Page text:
Daniel left toilet paper with little pink flowers on it in our apartment.
I know this flowery TP is not mine because sometimes on an entire wall of toilet paper in France, there’s just one pack that isn’t pink or flower-patterned. And I go out of my way to find it.
Daniel is my virutal roommate. He’s the Swiss professor I share an apartment with in this mountain town in eastern France. We don’t actually live together – for the last few months, we’ve had a set-up that goes like this: He trusts me with a set of keys and we trade another set second set back and forth – he goes to Canada or Lebanon for a few months for work, and I come here to Grenoble for work and live in his apartment. When he occasionally comes back, I telecommute to my job in France (from my laptop in my living room in Milan).
Obviously we met online (via a site called LeBonCoin, which is a sort of French Craigslist where you can find anything. Look it up if you’re moving to France.) We’ve exchanged dozens of emails about dates and mail box keys, but met in person just once. We traded life stories over a beer and judged each other mutually trustworthy. But apparently we have different opinions about toilet paper.
This is the first time I’m writing about living in France, and instead of telling you about all the éclairs I eat, or how beautiful the Alps are from my window, what I’m going to tell you first is that I despise the toilet paper here.
And I was once certain I had a good reason for this TP rage, but now I’m not so sure.
The reason was this: My practical mother made sure I learned to never buy scented pads or tampons – because (logically) you don’t want cheap perfume in or around important, delicate body parts. When I got to France, I guess I applied the same logic to the pink dye in so many rolls of French TP.
But it was so much more than that. I found the pink weird and unnecessary and just so useless. It just seemed so prissy to try to dress up something that does not need to be dressed up.
In other words, it was new and foreign, so I decided it was The Dumbest Thing Ever.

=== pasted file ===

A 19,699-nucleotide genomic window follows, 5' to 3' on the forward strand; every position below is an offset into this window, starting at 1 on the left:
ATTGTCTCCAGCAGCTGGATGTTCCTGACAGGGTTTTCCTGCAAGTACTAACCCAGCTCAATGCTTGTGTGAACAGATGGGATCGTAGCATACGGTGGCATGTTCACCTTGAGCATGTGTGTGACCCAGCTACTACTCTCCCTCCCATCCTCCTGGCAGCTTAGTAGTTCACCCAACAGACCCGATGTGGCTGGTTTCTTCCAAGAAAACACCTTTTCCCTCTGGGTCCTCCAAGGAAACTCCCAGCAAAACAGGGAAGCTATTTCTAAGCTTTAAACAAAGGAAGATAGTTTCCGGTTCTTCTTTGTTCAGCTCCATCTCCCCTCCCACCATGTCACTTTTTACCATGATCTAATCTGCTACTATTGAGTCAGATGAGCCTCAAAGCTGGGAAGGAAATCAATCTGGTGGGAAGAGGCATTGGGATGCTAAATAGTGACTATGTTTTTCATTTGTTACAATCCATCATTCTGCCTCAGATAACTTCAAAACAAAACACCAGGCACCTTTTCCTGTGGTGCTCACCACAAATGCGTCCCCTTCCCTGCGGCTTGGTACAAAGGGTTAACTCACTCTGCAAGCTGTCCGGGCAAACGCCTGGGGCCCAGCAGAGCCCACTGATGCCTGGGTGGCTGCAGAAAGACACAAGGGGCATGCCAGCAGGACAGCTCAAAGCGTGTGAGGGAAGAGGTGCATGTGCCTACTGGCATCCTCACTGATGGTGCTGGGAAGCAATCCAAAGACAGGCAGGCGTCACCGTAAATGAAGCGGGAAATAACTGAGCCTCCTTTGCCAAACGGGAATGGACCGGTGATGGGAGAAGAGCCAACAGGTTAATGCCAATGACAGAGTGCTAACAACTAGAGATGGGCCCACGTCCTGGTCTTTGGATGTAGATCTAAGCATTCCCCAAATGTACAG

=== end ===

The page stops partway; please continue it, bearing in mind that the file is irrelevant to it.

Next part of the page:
Yet I never noticed that for my entire life I’ve used scented soaps and body washes on those delicate body parts. I only even thought of this because of a different European quirk: Italian “intimate wash.”
When I moved to Italy and started living with my boyfriend (long before he was my husband), I asked him why he had special “intimate” soap in the shower. He made a face that said he was realizing for the first time that I might be disgusting.
“What do you use?”
Probably something scented, artificially colored, non-Ph-balanced, unhygenic bar of soap, as is normal where I’m from. This is what I’m used to, so I don’t think about it. Even if maybe it’s no less ridiculous than pink toilet paper.
When it struck me as weird that I felt so strongly about toilet paper, two things came to my mind:
First was that I was probably exaggerating how important this little thing was (but that didn’t make the reaction any less automatic).
If you travel and can just get past that “ewww / gross / weird / that’s-dumb / that-doesn’t-make-sense / that-must-be-so-unhealthy” reaction, you can see so many different ways of living in the world.
That’s one of my favorite things about visiting places I’ve never been (or places where I’ve been but I still feel foreign). They give me that refreshing opportunity to see everything through a different lens – myself, my language, my habits.
The second thing I realized was that it’s these wonderful little things that aren’t changing with globalization.
Everything in the world may seem international at this point, but the details are always local. You can book a flight or rent an apartment nearly anywhere. But the more you zoom in, the more you realize how different and diverse places still are. Not everything is as simple as it looks online.
Food is more often my topic of choice (not toilet paper) to talk about how distinct and rich and specific cultures still are (despite globalization – hello Starbucks in Milan). And to me, food is this huge, important, amazingly fun topic that is one of the most interesting carriers of culture.
But the small, unimportant, kind of boring things might keep me just as attached to where I’m from, and where I’m not from. Even down to the toilet paper.